Are your employment agreements compliant with both state and federal law?
Physician practice groups should take heed of several tips as they negotiate physician employment agreements in 2024 to achieve the objectives of the practice group and make sure the agreements comply with federal and state laws.
Compensation and benefits provisions
Physician employment agreements should clearly identify the compensation and benefits package for the employed physician. The initial base compensation will need to be specified (usually fixed for at least one year) as should any adjustments to base compensation during the term of any multiyear employment agreement, such as through pre-negotiated increases, consumer price index adjustments, renegotiation provisions or a combination of these adjustment mechanisms.
Variable compensation is often a significant component of overall compensation in the form of periodic bonuses that are objectively determined (i.e., formula based) or (less frequently) subjectively determined. The key issue is balancing the need to incentivize the physician-employee without running afoul of the AKS, the Stark law and similar statutes.For example, variable compensation cannot be based on the volume or value of referrals for ancillary services provided, such as the number of X-rays or ultrasounds ordered. However, a bonus formula based on relative value units is permitted because it is based on the complexity of the services provided by the physician and not the volume or value of the services.
Agreements should specify the rights of employed physicians to participate in the practice group’s retirement plans and health insurance plans (such as medical insurance, dental and vision plans) and whether any waiting periods are required under these plans. If any of these health insurance plans requires a waiting period prior to participation, the group may agree to reimburse the employed physician for the Consolidated Omnibus Budget Reconciliation Act insurance premiums paid for continued coverage under the plans of the employee’s former employer.
Each physician employment agreement should specify how to handle professional liability insurance for any acts or omissions of the physician before first becoming employed by the group and as to acts or omissions that took place while employed that are asserted after the agreement terminates. For example, when will tail insurance policies be required and who will pay the premiums for this protection?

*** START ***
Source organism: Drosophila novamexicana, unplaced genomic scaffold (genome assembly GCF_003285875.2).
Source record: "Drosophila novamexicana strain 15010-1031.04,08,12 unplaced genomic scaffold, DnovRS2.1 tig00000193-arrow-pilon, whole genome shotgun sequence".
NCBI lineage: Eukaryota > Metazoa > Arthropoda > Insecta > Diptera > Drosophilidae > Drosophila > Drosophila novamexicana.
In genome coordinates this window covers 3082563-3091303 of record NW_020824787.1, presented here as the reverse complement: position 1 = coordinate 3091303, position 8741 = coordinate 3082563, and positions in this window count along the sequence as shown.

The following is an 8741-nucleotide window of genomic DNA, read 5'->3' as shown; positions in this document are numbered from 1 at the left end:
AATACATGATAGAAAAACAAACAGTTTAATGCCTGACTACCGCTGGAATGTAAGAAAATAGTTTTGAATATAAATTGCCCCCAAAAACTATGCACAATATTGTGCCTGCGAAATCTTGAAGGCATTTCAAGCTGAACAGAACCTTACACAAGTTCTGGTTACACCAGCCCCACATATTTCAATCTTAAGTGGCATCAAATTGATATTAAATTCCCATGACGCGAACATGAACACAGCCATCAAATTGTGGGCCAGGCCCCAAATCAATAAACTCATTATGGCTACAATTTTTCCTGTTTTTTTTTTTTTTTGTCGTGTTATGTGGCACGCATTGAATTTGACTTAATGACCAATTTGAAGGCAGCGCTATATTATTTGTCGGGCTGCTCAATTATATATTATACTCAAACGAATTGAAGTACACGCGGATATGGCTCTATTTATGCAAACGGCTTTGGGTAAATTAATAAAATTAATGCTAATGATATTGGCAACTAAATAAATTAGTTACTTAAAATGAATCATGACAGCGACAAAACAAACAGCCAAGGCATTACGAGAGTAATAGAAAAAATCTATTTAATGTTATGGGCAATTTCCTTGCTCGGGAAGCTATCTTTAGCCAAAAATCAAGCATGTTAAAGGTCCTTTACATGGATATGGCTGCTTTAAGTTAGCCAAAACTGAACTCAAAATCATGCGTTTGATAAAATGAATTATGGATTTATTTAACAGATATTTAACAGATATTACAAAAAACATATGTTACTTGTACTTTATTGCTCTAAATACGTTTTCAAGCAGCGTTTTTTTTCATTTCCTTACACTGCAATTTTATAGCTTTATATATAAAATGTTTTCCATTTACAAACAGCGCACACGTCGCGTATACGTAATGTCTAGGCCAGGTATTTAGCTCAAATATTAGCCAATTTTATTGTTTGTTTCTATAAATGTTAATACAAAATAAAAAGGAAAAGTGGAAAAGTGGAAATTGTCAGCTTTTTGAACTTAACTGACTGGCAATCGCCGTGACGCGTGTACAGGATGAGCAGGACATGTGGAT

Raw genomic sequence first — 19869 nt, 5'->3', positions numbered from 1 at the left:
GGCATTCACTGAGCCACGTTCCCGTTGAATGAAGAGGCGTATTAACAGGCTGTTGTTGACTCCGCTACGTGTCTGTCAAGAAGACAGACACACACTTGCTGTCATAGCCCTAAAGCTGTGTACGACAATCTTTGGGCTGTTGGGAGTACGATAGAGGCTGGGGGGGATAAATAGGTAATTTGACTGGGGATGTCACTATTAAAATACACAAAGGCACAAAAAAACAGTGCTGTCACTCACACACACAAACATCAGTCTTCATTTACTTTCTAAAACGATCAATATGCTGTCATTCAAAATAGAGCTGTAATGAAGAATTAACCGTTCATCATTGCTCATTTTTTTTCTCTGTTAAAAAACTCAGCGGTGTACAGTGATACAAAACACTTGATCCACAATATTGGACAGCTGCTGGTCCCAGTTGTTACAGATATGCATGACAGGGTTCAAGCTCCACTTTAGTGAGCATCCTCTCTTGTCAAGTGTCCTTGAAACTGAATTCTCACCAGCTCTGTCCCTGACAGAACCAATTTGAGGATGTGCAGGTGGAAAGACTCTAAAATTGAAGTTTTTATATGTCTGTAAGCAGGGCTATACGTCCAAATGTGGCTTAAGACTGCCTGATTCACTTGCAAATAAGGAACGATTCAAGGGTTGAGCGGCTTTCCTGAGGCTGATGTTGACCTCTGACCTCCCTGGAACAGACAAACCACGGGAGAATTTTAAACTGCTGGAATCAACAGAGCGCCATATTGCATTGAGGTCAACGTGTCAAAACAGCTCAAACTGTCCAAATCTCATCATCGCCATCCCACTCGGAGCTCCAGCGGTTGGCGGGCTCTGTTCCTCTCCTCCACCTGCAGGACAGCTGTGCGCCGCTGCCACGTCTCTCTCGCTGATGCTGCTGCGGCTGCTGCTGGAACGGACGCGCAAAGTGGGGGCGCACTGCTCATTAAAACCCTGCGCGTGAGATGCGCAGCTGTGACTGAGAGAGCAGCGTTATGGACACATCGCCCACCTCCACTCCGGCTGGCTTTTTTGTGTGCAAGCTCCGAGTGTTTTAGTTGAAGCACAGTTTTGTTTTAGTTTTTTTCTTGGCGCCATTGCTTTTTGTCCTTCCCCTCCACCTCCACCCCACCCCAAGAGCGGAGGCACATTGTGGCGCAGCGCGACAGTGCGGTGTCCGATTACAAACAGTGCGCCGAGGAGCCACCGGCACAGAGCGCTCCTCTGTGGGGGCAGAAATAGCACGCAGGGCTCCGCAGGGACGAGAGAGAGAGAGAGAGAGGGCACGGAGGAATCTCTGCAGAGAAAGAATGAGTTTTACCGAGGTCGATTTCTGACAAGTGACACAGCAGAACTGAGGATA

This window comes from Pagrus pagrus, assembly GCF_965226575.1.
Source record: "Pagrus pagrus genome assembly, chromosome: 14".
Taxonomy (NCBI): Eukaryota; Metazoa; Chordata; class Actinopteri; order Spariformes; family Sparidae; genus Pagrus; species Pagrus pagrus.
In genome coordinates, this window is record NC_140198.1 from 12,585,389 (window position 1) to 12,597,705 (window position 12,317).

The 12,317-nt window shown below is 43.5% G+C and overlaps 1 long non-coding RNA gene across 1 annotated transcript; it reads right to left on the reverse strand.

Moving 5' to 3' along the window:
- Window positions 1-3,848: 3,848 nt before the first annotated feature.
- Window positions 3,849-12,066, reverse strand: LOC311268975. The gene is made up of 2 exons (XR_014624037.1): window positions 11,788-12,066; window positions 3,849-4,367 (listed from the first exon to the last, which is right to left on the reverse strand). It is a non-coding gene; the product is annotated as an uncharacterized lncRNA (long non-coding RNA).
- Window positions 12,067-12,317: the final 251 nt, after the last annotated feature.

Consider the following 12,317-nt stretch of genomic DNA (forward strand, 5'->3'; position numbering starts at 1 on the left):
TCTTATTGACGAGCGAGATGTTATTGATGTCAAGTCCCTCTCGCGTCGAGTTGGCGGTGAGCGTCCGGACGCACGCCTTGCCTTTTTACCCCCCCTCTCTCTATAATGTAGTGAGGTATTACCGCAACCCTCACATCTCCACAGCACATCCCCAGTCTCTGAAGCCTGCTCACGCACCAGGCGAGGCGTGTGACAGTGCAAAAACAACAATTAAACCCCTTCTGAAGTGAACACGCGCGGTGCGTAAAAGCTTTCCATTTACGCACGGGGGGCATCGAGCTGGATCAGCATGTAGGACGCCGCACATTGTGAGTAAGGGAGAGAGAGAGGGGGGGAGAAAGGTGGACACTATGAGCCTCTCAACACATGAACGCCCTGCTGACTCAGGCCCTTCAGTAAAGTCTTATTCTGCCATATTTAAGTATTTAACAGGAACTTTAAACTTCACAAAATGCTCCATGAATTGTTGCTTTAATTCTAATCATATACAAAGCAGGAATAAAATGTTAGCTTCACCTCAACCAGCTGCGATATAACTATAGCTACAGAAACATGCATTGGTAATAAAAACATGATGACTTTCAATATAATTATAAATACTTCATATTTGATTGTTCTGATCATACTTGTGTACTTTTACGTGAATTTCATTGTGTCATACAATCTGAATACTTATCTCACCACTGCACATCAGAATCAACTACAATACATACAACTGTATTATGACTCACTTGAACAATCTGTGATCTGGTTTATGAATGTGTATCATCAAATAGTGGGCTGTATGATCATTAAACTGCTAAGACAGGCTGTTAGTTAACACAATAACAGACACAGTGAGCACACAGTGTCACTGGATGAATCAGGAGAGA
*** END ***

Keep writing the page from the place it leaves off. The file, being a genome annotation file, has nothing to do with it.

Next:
Compliance of physician employment agreements with federal and state laws
Physician employment agreements should comply with the regulatory safe harbors for agreements of this type under federal and state anti-kickback statutes (AKS) and the exceptions to the laws that restrict referrals by physicians to entities in which they have a financial interest for certain types of ancillary services under applicable state and federal laws, such as the Stark law. In addition, federal and state laws require preservation of the privacy of patient information and state laws may affect the enforceability of covenants not to compete. In the future, the Federal Trade Commission may prohibit noncompete covenants as a matter of federal law.
Restrictions on the employed physician after the agreement terminates or expires
With narrow exceptions, physician employment agreements will prohibit the physician from working for others while employed by the employer. After termination of employment, the physician will generally be restricted from the practice of medicine near the employer’s practice location (say, 10 miles) for a time period (say, one or two years after termination).Sometimes these limits go away if the physician terminates the agreement for good reason.
Other post-termination provisions include a requirement to preserve the confidentiality of patient and employer information under Health Insurance Portability and Accountability Act and applicable state laws, specifying who is entitled to patient records and limiting the physician’s solicitation of the employer’s patients and sometimes its employees.
Term and termination provisions
To meet the regulatory exception under the Stark law, each physician employment agreement must be at least one year in duration.However, these agreements are typically multiyear agreements, such as three to five years, and often contain one or more renewal options that are exercisable by the practice group on notice to the employee (such as 180 days prior to expiration of the then-current term).
Employment agreements typically contain options for early termination by the practice group for cause (such as if the physician loses his or her license to practice medicine or is convicted of a felony) or by the physician for good reason (such as if the group does not pay the physician in a timely manner or drops its professional liability insurance policy). These agreements will also often allow either the employer or the employee to terminate the agreement without cause with advance notice to the other party (anywhere from 30 to 180 days).